The popularity of malbec from Argentina has soared in recent years. There are now dozens of labels on store shelves, most of them under $20 and some much cheaper.
These inexpensive malbecs are often produced in large quantities, and they include the 2012 Malbec from Alamos in the Mendoza region, the heart of Argentina’s wine industry. I didn’t realize just how big the Alamos output was until I read that 630,000 cases of the new malbec release were imported. That’s 7.5 million bottles. You should have no trouble finding it.
But the real good news is that, despite the scale of its production, this malbec is a very good one. The suggested price is $13, but I saw that one big wine shop here in New York had it on sale for $8, and at that price it’s a steal. (Wine-Searcher shows a number of stores selling it at that price.)
The wine is 88 percent malbec, nine percent syrah and three percent bonarda. The blend contributes to a good deal of complexity, with blackberry, cassis and black cherry notes, a touch of milk chocolate and relatively firm tannins.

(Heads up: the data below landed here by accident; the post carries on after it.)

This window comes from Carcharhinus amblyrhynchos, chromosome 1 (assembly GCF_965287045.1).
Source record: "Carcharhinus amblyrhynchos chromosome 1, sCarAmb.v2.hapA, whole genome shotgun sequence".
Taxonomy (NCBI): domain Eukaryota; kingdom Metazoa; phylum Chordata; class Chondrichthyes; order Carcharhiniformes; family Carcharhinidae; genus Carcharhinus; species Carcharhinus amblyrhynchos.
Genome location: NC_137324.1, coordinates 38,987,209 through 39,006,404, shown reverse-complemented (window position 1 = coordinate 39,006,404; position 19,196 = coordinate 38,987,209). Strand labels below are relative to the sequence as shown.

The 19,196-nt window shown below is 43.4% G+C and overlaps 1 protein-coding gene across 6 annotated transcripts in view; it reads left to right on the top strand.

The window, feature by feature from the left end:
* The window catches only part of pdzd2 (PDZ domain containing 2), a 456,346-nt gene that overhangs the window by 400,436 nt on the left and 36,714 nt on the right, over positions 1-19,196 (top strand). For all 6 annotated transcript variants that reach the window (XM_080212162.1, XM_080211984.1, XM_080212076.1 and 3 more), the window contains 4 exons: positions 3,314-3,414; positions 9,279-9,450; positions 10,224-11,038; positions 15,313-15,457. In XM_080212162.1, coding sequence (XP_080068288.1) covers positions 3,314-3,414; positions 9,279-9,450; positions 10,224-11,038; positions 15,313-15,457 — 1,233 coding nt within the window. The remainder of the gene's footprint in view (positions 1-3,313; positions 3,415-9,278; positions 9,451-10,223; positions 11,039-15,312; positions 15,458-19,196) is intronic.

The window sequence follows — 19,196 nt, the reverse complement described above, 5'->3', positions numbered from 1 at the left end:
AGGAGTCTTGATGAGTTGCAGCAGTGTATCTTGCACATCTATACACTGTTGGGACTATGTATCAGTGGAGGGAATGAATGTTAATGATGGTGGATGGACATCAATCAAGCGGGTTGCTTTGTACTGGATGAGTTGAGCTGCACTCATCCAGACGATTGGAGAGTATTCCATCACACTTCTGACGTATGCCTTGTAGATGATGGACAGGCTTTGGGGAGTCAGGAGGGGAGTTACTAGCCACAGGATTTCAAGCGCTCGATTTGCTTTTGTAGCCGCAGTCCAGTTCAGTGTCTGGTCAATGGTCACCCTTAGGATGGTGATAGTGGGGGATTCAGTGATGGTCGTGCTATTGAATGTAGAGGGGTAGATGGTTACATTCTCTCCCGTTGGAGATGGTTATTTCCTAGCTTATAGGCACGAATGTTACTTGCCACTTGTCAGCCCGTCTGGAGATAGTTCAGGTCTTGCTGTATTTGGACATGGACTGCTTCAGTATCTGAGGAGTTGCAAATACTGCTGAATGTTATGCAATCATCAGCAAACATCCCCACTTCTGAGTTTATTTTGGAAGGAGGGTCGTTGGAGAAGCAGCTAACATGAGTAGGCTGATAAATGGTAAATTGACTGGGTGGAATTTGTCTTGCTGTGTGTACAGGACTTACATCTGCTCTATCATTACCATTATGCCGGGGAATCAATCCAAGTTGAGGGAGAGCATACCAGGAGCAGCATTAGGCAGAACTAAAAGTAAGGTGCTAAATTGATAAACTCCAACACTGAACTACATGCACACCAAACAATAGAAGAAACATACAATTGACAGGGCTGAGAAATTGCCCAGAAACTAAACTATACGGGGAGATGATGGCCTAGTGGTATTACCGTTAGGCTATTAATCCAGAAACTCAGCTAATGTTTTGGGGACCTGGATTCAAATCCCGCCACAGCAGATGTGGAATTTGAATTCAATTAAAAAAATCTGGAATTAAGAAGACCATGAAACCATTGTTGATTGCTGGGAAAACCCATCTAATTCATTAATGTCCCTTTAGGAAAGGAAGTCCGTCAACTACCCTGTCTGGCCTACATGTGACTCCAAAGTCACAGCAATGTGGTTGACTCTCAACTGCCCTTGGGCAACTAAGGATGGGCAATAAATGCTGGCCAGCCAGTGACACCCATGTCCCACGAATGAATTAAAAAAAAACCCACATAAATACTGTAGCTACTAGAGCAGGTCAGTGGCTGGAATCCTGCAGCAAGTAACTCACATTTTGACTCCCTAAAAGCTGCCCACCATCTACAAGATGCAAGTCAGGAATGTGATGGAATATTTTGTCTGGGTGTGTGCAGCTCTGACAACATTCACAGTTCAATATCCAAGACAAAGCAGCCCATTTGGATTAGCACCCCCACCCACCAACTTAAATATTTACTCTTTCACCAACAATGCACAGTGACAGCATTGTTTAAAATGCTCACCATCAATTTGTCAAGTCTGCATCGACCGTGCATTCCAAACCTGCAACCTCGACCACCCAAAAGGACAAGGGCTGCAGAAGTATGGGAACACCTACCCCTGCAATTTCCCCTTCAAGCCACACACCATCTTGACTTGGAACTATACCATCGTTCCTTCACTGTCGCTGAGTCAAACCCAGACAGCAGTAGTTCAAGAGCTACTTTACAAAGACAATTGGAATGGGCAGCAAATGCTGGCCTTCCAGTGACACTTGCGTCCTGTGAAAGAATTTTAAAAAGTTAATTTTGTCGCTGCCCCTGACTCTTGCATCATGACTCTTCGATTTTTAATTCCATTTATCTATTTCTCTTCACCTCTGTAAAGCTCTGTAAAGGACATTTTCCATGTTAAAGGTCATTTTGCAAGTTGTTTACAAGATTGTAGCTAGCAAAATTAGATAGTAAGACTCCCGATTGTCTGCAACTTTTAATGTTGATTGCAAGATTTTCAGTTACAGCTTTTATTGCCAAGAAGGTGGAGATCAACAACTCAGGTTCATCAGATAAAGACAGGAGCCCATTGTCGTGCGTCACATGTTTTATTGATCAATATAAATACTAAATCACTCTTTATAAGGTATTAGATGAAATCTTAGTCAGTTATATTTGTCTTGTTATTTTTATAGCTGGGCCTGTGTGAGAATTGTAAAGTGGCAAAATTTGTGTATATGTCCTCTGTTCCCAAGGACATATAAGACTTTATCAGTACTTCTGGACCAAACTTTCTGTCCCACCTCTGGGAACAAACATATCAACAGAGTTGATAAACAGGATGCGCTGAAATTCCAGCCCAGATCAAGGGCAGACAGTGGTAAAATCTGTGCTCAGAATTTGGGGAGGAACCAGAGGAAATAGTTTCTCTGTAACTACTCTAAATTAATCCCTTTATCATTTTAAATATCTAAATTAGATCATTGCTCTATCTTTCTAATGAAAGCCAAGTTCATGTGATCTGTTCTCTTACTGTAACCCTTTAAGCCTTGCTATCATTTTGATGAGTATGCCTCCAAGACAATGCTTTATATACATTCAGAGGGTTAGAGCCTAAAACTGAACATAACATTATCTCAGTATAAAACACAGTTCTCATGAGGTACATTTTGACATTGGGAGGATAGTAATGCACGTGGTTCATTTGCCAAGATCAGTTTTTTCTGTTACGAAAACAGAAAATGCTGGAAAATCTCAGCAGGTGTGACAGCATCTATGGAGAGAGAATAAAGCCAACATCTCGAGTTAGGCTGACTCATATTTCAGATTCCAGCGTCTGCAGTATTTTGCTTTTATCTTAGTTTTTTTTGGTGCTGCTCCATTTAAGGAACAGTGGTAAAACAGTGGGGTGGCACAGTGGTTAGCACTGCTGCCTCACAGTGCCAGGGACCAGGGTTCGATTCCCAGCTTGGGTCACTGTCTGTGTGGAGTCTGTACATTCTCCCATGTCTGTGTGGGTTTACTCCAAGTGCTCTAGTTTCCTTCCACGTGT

This is meat wine, especially grilled steak or lamb, and I suggest chilling it slightly to give it a refreshing lift as you enjoy it this summer. Like many inexpensive malbecs, it drinks well when young, a function of the fact that malbec, which was brought to Argentina from France, ripens easily in the sun-drenched Argentine climate.
This is a winning, well-priced wine that’s perfect for a barbecue and shows why malbec from Argentina has become a hit in this country. (Imported by Alamos USA, Hayward, Calif.)